Lightweight AR Parts

BY Herschel Smith
4 months ago

Shooting Illustrated:

Modern Sporting Rifles also have the largest volume of light components suitable for retrofitting existing guns. Most makers of steel barrels and AR bolt carriers offer lightweight options alongside their regular products. Skeletonized, extruded-aluminum or carbon-fiber freefloat fore-ends further drop weight at the front of the rifle, while trimmed-down polymer furniture shaves weight at the tail. DS Arms, V-Seven2A Armament and Brownells offer lightweight aluminum and titanium small parts that replace original AR steel. Small pins, grip screws and even muzzle devices can be had in materials that shave a tangible amount of weight after a full retrofit. A small number of titanium parts and accessories specifically designed for SCAR, M1A and FAL rifles are also available in the aftermarket.

While the author didn’t go to the trouble to give you links to actual parts rather than the company URL, I’ve tried to do better.  Here they are: 2A-Arms, VSeven, Brownells, and Daniel Defense.  Those links will get you to rails/handguards, or thereabouts.  Of course, those aren’t the only lightweight AR parts being manufactured.

I’m sure there are many others.  I welcome reader feedback in the comments.  I’m actually interested in strong, lightweight AR-15 rails and lightweight AR-10 rails (longer, about 17″).


Comments

  1. On April 23, 2019 at 10:32 pm, Jack said:

    I have the Daniel Defense M4v7LW lightweight M4 clone

    Advantages: a little over 7 lbs with the Trijicon ACOG. Pencil profile barrel still more accurate than I can shoot. The (possibly discontinued) handguard is a lightweight round aluminum tube with slots. Small section of pic rail can be mounted to each slot location for maximum flexibility, comfort, and weight reduction. I only have a pic rail in one spot to mount the sling.

    Disadvantages: pencil barrel gets hot very quickly. Never been too hot to hold, but definitely noticeable.

    Other thoughts: I acquired this rifle with for 3gun competitions (although I have yet to compete). If I was going to be in combat, I’d want a heavier profile barrel. For home defense, competition, hunting, or play, it’s great.

    I still don’t understand why folks weigh down their rifles with lights, multiple sight systems, bipods, and forward grips. I get that folks do tactical, but all that extra weight makes it harder to hold, slower to transition, and less accurate.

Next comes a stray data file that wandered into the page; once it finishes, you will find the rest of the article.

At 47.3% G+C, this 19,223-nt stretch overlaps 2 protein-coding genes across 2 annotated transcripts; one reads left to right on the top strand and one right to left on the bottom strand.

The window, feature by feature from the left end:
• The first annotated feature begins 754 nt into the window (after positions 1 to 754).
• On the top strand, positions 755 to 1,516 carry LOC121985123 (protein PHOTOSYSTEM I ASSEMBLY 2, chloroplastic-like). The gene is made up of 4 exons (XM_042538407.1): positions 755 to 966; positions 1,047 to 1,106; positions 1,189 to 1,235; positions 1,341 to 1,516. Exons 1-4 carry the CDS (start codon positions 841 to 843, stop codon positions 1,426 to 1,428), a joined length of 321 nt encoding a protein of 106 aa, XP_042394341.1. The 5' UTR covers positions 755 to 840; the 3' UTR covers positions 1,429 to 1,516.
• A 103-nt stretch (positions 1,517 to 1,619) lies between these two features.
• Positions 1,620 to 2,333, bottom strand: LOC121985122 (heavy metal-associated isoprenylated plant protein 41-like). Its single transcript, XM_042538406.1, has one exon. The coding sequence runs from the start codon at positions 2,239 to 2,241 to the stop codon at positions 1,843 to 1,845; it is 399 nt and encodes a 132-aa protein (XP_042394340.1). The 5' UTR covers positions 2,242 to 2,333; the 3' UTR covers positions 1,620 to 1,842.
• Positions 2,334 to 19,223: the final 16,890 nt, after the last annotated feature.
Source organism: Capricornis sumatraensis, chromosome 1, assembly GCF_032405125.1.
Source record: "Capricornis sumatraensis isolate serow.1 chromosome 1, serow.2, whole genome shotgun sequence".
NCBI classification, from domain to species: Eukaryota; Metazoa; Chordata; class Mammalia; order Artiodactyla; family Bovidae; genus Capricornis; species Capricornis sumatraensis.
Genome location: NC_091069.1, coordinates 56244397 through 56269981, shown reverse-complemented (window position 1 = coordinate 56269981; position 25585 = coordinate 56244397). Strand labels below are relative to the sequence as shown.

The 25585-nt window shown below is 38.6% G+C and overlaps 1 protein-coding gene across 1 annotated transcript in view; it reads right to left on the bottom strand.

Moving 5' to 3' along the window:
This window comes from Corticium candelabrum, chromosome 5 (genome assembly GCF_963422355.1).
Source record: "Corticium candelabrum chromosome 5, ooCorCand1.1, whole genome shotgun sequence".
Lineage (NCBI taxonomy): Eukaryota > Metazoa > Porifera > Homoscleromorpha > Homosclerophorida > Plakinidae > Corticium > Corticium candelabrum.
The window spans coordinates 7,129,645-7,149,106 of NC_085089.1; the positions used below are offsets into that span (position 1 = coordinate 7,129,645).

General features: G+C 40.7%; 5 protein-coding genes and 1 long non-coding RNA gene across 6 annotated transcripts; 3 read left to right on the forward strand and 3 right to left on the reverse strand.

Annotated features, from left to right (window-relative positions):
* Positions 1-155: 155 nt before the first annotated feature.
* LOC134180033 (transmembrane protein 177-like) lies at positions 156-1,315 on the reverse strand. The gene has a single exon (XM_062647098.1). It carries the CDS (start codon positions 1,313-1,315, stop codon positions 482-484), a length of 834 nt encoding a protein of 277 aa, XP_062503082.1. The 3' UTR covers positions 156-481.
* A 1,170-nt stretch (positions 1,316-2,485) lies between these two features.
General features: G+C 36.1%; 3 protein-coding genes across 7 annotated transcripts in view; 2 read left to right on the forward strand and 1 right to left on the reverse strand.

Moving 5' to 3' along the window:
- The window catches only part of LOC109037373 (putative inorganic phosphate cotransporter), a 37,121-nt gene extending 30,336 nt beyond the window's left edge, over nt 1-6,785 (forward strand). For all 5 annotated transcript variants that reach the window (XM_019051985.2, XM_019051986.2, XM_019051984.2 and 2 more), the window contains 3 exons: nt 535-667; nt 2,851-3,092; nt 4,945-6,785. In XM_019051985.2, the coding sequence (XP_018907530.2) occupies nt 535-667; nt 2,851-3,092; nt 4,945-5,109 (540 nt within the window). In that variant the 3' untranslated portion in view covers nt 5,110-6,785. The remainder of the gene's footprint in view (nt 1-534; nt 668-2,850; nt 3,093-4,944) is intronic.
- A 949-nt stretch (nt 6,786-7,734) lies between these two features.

2. On April 24, 2019 at 6:28 am, DAN III said:

    ALCON,

    If looking for lightweight I would stay away from piston type AR-malites. My LWRC piston weapons are substantially more heavy than DI AR-malites.

    Jack@2232: re: Forward grips. I have transitioned to the MAGPUL angled fore grip on most of my carbine platforms; couple uppers still have short vertical fore grips.Reason I started using the AFG is the angle is much more comfortable than a standard, horizontal handguard. Various skeletal issues in my arms, shoulders, etc., disrupt my ability to comfortably and thus accurately, shoot and control longarms. That is why I use a angled fore fore grip. The few ounces of extra “weight” is minimal.

  3. On April 24, 2019 at 10:19 am, Jack said:

    @DAN III

    I haven’t used an AFG but understand the body mechanics involved and will be trying one when I get back to rifle practice (along with a stock with a cheek riser).

    The comment was more regarding tacticool and having all – vertical grip, flashlight, optical sight, backup mechanical sight, and bipod attached to the rifle, all of which put weight on the far end of the lever arm, making it harder to handhold and adding inertia, slowing down transitions.

    I am all about body mechanics. The Weaver pistol stance was advocated because Weaver injured his shoulder, not because it’s the correct way to shoot. The correct way to shoot is whatever works best for your particular body to hold the firearm steady, control recoil, and transition quickly.

    I originally held a rifle the way I do a camera with a telephoto lens – support hand as a cup under the end of the barrel. The competition shooters are now moving to the thumb-over-the-top c-clamp grip which both controls recoil and guides the barrel during transition. If i recall correctly, Herschel has commented on thumb-over-the-top technique as well.